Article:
Educar has been involved with training 12 volt professionals on process, theory, and system design for many years. These articles address the process of selling, installing, tuning, and how to present new audio system technologies effectively.

First things first - We at Educar Magazine are thrilled to announce the following sponsors:

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We thank all of them for their support! If your company is interested in advertising to specialist dealers interested in audio, please contact us at – secure 2020 pricing before the first of the year!

OK, now that we’ve dispensed with the good news, let’s cover other news.

2020 has been a chaotic year for many of us, personally and professionally. While some industries have been decimated by shutdowns, our retail stores have been busier than at any time in years. We regularly hear of shops booked three weeks out who are used to same-day installation, of shops spending half their day finding product for the jobs they’ve sold because so many suppliers have run out of stock, and even how ticket sizes have increased as customers buy better gear than some of us are used to.

It’s important to remember that not everyone is enjoying this commercial success right now. Some suppliers have laid off staff to survive the business interruptions. Two Japanese full-line suppliers announced their quarterly results, and even though they’re selling out of their hot products, they still lost money overall. As my old boss at the rep firm used to say, if they say they’re backordered on an item, that means they’re out of business with that item – so don’t ask when it’s back in stock, ask when you’re back in business. These suppliers have a limit on how much they can earn, and it’s their inventory.

Then there’s the fire in Japan that burned the AKM IC plant to the ground, eliminating the source for a huge chunk of the A/D and D/A converter ICs used in DSP-enabled audio products. No one has quantified the effects of this disaster on our business, but it’s not going to be good. I expect spotty availability over the next year, and possibly some price increases. That’s going to hurt some important suppliers. Every input and output channel on a digital sound processor needs a conversion performed.

I understand that right now, it’s raining soup, and if you have a shop, you better grab a bucket – but you also need to plan for the future. Be prepared to earn money with what’s available. Sock some of this away for a rainy day. Practice selling for MSRP – if supply is constrained, the only way to grow your business is to raise your prices. If your install bay is your constraint – if you’re just booked too far out – consider raising your rates. I’m not talking about doubling them, but remember, if you raise your rate $5 an hour, and you have three techs, and they work at 80% efficiency, that’s $96 of profit each business day. If each tech works 5 days a week, and there are 4 weeks in a month, that’s $2400 of profit at the end of the month from a $5 increase an hour.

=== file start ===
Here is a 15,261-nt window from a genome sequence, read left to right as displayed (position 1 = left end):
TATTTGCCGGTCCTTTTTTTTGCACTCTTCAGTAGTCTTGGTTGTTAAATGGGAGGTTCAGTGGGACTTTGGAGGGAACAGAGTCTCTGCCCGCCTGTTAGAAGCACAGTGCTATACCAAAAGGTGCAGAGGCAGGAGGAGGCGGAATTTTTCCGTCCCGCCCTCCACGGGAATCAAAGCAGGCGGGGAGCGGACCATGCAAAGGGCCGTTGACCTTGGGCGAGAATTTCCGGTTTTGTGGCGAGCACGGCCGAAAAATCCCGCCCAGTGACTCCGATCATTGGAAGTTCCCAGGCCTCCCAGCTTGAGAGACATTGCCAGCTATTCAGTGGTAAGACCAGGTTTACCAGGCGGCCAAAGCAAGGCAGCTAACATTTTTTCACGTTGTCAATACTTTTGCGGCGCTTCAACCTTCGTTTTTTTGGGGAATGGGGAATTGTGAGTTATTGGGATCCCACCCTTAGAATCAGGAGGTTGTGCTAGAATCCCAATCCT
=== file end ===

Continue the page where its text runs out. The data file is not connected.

Over the past decade, I’ve suggested raising installation rates, and I’ve seen pushback from some dealers who were afraid they would lose sales to some lower-priced competitor. This is the perfect time to try it – if everyone is fully booked, your risk is minimized. The real key is telling the story of your installation’s value in a compelling way. Anyone who treats installation in today’s cars like a hurdle to overcome to move boxes is missing out on a potential profit center.  If your installation really doesn’t have any value, then you have another problem. Of course, the strategy I recommend is that you make your installation worth more, and then consistently tell the story.

Most importantly, let’s be careful. I’ve had three friends hospitalized, and others still dealing with the aftermath of their bout with Covid-19. We as an industry love to be tough guys – but let’s be responsible, too. That spirit we summoned as an industry earlier this year, where dozens of shops pitched in to design, build, and deliver thousands of face shields for medical workers while their normal suppliers were completely out – that spirit was not one of posturing or bravado, but of teamwork. Let’s find that again.

To better days,

Ken Ward